Microthermometric data of fluid inclusions can elucidate the physicochemical properties of lithospheric fluids, but the inclusions must satisfy several criteria to yield proper fluid information. One is the 'constant volume criterion': the inclusion volume must remain constant after being trapped. However, volume changes of fluid inclusions occur in nature during emplacement underground or uplifting to the surface. They can also occur during sample preparation or data collection in the laboratory. Therefore, thermoelastic deformation of the crystal lattice surrounding fluid inclusions during experiments might increase uncertainty about microthermometric data. Herein, we introduce and assess a method using the equation of state of pure CO2 and thermoelastic equilibrium between a fluid inclusion and a host mineral to estimate fluid inclusion volume changes accurately during measurements of homogenization temperature. The estimation is valid if the inclusion and host are isotropically elastic, concentric spheres. Subsequently, we extended the equation of state to a more comprehensive Redlich and Kwong equation of state, which is applicable to more complicated fluid systems. Furthermore, for accurate treatment of the elastic effects involving an elastically anisotropic host mineral, we propose the method's application to an anisotropic host mineral. If physical properties of the host mineral and the molar volume of the fluid inclusion at an arbitrary temperature are known, then one can use this method for accurate estimation of the molar volume at a given temperature. This microthermometric data based method can accurately elucidate characteristics of the crust and mantle-fluid activity.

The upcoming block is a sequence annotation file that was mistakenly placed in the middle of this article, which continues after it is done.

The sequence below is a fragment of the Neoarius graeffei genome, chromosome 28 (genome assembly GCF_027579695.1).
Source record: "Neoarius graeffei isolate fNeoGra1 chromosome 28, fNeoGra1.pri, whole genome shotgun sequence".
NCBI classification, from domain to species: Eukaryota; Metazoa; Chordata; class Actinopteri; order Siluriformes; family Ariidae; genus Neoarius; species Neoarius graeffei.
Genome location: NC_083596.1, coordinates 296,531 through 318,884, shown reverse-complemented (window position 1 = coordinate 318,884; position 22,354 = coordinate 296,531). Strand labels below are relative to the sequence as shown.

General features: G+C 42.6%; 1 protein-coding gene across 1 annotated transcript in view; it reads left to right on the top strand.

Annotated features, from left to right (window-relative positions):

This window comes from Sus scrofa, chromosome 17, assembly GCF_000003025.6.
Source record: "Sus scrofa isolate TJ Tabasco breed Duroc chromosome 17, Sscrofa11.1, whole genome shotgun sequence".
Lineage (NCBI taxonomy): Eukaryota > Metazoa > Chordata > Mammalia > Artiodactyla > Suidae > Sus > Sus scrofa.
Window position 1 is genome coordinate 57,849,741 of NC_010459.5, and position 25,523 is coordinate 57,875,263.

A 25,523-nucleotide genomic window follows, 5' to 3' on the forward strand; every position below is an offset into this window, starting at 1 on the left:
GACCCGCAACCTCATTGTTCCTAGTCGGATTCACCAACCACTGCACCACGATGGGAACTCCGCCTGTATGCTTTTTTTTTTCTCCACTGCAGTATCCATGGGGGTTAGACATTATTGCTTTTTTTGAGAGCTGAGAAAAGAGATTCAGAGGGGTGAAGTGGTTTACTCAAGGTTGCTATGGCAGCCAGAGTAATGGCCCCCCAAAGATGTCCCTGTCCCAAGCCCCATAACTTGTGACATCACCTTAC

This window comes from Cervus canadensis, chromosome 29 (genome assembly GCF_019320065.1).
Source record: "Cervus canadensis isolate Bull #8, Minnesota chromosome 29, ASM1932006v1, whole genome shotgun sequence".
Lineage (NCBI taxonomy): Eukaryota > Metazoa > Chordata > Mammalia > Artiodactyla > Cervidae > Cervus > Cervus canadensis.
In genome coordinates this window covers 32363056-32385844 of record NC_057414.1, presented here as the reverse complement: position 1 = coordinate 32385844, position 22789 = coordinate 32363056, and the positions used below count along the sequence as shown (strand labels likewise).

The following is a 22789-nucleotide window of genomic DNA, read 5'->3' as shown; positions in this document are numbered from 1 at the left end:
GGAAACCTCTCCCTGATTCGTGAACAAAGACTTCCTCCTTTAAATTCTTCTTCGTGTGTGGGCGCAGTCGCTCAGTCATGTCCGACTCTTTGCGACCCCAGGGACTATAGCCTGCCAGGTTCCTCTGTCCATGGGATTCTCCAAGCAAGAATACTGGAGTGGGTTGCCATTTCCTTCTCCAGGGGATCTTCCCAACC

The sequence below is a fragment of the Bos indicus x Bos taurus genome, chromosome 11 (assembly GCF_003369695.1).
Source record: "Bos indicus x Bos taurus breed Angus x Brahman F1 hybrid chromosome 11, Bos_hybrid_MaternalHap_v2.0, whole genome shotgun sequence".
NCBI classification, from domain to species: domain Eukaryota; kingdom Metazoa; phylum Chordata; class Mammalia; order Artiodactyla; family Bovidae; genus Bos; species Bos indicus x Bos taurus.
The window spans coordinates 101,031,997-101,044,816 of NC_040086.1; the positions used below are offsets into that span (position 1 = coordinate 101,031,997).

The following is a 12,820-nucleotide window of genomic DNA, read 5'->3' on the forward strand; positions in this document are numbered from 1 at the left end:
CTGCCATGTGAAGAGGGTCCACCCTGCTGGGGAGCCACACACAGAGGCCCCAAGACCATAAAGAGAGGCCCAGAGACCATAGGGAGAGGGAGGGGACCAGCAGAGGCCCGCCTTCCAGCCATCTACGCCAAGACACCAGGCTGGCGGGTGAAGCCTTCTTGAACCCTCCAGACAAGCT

|Number of pages||6|
|Journal||Journal of Mineralogical and Petrological Sciences|
|Publication status||Published - 2019|
All Science Journal Classification (ASJC) codes